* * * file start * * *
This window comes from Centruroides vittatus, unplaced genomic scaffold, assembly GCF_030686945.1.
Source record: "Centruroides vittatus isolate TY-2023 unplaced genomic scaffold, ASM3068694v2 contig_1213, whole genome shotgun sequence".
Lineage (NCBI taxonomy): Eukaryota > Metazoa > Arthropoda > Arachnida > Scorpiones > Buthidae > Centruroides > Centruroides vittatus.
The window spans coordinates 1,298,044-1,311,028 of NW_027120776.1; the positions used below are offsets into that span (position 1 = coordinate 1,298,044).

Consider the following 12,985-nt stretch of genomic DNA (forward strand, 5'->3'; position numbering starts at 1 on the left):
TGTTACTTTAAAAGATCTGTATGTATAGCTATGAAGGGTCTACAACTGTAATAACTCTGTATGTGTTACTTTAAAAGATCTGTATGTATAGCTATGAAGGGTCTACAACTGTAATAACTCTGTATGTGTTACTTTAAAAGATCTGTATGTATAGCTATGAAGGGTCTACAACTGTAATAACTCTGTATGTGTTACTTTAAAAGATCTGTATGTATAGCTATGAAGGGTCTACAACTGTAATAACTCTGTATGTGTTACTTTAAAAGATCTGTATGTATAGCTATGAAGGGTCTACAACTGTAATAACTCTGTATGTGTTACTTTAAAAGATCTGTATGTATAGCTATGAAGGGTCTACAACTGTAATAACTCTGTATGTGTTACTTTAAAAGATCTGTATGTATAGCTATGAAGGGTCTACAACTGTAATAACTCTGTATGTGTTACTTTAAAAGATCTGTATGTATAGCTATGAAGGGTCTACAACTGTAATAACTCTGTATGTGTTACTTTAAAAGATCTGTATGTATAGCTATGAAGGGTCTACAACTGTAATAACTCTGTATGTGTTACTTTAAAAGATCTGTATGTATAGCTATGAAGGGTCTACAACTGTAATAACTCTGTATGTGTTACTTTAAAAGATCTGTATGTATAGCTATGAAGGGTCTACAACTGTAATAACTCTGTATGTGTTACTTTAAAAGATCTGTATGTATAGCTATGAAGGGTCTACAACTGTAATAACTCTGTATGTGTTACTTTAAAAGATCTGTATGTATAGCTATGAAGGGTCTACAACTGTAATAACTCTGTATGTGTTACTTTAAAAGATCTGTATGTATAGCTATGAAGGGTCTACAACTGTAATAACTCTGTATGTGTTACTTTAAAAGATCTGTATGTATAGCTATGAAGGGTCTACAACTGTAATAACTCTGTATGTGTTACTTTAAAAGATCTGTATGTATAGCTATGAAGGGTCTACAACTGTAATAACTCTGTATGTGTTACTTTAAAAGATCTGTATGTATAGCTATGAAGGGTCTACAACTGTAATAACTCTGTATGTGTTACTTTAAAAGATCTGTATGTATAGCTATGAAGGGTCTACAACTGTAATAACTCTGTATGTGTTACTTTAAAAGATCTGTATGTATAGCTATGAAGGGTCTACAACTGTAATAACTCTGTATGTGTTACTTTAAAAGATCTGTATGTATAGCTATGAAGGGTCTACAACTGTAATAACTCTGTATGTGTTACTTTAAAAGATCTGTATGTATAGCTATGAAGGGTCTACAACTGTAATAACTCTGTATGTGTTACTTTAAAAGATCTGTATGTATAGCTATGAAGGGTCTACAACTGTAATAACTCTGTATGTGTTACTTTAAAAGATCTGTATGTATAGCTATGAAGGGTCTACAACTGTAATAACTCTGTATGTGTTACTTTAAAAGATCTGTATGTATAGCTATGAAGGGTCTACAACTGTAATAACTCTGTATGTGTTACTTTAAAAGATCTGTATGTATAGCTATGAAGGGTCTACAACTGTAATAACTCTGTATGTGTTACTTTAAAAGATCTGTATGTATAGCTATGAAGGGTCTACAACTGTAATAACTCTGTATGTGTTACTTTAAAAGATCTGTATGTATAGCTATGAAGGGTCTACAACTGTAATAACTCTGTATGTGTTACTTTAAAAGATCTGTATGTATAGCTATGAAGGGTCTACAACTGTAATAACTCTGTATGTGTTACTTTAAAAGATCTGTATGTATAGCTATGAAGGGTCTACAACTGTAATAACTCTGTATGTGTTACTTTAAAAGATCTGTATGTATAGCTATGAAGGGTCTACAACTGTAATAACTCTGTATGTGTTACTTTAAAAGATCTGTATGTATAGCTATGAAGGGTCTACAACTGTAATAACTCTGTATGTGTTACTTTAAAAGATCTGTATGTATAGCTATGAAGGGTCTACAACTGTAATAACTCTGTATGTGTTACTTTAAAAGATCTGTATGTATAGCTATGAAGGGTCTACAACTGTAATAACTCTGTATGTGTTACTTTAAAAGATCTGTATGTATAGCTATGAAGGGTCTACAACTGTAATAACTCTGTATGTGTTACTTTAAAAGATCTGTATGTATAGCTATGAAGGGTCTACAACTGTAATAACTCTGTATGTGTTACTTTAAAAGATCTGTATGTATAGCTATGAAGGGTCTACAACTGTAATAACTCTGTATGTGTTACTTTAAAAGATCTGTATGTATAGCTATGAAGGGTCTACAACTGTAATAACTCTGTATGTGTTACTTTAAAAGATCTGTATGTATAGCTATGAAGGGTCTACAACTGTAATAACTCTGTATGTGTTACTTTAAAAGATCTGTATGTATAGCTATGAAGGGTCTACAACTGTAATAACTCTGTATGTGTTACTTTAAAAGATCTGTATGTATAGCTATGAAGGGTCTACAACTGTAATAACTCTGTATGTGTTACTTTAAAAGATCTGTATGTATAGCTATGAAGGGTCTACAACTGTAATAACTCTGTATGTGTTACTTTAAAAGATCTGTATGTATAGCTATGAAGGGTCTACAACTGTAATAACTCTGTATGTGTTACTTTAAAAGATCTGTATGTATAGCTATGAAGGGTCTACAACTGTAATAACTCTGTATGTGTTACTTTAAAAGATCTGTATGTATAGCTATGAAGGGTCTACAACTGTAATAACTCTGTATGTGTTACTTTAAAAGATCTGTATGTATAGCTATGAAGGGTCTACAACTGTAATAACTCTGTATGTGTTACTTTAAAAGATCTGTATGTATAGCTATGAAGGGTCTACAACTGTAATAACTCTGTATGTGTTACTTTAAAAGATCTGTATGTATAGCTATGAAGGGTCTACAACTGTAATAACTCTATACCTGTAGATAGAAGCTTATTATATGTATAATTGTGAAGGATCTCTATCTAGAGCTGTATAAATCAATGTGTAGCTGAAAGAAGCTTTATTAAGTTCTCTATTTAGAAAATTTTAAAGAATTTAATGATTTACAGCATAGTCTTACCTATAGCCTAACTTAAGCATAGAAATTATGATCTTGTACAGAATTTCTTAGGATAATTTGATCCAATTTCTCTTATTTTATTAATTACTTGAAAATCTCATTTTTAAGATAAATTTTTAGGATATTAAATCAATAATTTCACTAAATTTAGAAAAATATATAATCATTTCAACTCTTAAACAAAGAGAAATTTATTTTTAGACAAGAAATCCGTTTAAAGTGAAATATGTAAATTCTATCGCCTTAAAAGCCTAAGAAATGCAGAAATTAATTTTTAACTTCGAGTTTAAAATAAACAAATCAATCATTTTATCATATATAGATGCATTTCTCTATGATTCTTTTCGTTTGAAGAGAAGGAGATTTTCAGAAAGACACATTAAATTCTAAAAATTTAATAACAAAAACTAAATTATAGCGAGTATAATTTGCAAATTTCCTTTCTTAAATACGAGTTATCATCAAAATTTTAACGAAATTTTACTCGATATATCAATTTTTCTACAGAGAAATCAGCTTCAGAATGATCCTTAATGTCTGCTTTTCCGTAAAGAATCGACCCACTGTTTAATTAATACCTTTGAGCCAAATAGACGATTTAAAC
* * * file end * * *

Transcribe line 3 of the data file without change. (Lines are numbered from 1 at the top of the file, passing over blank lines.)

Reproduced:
Lineage (NCBI taxonomy): Eukaryota > Metazoa > Arthropoda > Arachnida > Scorpiones > Buthidae > Centruroides > Centruroides vittatus.